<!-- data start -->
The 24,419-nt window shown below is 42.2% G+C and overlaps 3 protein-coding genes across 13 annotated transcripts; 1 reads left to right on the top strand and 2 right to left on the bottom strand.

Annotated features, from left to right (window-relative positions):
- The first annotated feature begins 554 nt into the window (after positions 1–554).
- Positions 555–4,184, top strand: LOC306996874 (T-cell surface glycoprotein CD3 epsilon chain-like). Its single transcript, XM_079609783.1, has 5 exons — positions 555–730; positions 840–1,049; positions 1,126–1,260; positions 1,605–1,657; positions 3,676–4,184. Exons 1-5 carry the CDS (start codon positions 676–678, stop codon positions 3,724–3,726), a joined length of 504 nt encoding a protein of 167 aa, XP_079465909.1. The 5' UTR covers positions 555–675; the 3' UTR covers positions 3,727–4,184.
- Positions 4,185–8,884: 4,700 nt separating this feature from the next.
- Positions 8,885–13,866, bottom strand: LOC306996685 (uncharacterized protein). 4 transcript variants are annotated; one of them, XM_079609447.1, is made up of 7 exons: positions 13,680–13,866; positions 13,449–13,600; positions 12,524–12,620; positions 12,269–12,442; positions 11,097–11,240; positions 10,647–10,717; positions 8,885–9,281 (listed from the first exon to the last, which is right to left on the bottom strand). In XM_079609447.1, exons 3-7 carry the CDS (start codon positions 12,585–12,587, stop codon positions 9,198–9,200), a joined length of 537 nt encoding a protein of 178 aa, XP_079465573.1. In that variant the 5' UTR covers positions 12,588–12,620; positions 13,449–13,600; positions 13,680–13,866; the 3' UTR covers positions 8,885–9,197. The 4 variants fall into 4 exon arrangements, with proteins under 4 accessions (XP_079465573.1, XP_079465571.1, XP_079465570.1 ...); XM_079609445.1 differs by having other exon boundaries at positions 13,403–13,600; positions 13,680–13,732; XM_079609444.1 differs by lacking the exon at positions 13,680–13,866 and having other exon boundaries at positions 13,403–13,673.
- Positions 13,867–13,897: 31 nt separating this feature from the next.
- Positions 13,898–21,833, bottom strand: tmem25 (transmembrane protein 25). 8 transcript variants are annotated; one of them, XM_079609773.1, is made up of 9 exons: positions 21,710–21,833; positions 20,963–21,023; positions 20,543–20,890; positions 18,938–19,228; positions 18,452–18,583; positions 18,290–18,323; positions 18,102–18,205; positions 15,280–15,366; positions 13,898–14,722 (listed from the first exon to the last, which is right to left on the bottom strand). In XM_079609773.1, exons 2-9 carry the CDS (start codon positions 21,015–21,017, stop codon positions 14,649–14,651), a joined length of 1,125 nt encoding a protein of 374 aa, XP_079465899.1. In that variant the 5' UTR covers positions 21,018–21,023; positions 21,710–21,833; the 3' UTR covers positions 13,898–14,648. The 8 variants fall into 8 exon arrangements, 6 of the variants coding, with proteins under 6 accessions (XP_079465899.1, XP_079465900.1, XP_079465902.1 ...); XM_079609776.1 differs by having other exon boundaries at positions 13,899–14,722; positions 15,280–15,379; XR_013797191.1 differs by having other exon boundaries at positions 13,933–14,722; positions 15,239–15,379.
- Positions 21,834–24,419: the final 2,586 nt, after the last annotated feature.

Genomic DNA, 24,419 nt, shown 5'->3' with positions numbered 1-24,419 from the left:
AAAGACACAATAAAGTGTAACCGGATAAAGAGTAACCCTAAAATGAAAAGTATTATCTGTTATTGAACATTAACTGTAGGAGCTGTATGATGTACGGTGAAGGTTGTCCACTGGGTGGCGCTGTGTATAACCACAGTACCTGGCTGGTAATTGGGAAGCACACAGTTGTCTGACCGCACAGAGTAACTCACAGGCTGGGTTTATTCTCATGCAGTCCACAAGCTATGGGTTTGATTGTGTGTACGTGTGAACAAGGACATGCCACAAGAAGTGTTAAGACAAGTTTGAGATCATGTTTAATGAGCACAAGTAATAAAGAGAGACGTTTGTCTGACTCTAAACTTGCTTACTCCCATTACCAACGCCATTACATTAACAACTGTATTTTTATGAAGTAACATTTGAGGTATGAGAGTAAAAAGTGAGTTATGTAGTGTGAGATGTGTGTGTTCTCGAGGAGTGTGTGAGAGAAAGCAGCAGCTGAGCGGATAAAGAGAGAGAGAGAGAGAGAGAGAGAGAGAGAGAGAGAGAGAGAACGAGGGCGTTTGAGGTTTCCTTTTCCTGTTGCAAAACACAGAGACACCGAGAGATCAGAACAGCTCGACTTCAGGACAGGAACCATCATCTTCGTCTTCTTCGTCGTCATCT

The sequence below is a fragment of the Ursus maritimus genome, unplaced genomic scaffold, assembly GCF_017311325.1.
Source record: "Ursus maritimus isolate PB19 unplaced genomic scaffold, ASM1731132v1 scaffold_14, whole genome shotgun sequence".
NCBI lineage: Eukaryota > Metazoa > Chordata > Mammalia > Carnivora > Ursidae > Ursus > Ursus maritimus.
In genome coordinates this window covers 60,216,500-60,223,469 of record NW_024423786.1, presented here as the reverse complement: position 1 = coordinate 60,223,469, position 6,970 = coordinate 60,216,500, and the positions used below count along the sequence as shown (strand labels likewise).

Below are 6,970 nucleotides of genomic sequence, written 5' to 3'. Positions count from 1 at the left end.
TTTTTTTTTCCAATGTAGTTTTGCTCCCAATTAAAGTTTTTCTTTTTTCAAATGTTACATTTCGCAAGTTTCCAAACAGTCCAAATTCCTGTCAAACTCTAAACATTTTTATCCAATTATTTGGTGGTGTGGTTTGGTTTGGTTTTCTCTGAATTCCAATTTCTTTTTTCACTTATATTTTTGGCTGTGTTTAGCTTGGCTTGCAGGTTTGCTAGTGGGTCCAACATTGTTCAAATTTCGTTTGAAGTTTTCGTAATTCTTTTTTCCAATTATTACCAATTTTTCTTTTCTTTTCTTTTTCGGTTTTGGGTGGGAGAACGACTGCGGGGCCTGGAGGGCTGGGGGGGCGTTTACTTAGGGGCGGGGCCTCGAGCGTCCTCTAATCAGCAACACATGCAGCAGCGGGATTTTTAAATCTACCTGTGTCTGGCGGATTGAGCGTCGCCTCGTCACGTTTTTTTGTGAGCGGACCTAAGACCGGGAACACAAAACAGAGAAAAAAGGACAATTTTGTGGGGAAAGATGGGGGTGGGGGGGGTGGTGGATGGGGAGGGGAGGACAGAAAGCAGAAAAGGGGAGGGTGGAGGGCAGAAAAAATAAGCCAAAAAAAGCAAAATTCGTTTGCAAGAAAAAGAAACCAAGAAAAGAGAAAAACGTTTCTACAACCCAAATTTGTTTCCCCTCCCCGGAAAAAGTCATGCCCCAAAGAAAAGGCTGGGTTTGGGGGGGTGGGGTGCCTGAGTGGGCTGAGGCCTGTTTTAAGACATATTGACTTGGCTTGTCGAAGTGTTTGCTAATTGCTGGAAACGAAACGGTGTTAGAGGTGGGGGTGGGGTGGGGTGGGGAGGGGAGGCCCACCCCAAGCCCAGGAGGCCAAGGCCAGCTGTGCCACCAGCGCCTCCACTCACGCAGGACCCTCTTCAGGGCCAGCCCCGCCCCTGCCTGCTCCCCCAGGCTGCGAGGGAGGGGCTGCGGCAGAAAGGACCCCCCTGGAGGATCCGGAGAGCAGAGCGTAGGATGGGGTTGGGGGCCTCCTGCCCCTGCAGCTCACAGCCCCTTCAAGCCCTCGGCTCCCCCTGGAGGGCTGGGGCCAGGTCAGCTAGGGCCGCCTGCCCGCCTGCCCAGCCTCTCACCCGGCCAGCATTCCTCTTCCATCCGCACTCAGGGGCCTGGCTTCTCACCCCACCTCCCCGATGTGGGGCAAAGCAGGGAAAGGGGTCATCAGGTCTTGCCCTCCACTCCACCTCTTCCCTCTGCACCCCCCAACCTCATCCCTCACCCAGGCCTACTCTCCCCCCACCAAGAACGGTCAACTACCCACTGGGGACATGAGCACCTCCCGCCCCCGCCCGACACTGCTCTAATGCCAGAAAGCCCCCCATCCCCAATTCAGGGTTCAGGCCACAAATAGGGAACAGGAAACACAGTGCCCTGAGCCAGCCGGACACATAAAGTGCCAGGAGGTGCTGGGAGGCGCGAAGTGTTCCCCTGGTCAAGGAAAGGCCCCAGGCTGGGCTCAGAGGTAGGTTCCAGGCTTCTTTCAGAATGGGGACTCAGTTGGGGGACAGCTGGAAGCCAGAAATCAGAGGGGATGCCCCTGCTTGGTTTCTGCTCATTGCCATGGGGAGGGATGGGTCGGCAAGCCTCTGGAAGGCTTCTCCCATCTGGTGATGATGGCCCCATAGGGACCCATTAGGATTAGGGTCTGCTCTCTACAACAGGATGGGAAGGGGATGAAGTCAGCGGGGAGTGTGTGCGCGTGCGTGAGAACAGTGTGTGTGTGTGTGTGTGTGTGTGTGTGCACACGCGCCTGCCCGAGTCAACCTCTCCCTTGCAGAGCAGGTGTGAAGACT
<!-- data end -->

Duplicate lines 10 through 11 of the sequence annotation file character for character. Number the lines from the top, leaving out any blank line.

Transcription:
Genomic DNA, 24,419 nt, shown 5'->3' with positions numbered 1-24,419 from the left:
AAAGACACAATAAAGTGTAACCGGATAAAGAGTAACCCTAAAATGAAAAGTATTATCTGTTATTGAACATTAACTGTAGGAGCTGTATGATGTACGGTGAAGGTTGTCCACTGGGTGGCGCTGTGTATAACCACAGTACCTGGCTGGTAATTGGGAAGCACACAGTTGTCTGACCGCACAGAGTAACTCACAGGCTGGGTTTATTCTCATGCAGTCCACAAGCTATGGGTTTGATTGTGTGTACGTGTGAACAAGGACATGCCACAAGAAGTGTTAAGACAAGTTTGAGATCATGTTTAATGAGCACAAGTAATAAAGAGAGACGTTTGTCTGACTCTAAACTTGCTTACTCCCATTACCAACGCCATTACATTAACAACTGTATTTTTATGAAGTAACATTTGAGGTATGAGAGTAAAAAGTGAGTTATGTAGTGTGAGATGTGTGTGTTCTCGAGGAGTGTGTGAGAGAAAGCAGCAGCTGAGCGGATAAAGAGAGAGAGAGAGAGAGAGAGAGAGAGAGAGAGAGAGAGAGAACGAGGGCGTTTGAGGTTTCCTTTTCCTGTTGCAAAACACAGAGACACCGAGAGATCAGAACAGCTCGACTTCAGGACAGGAACCATCATCTTCGTCTTCTTCGTCGTCATCT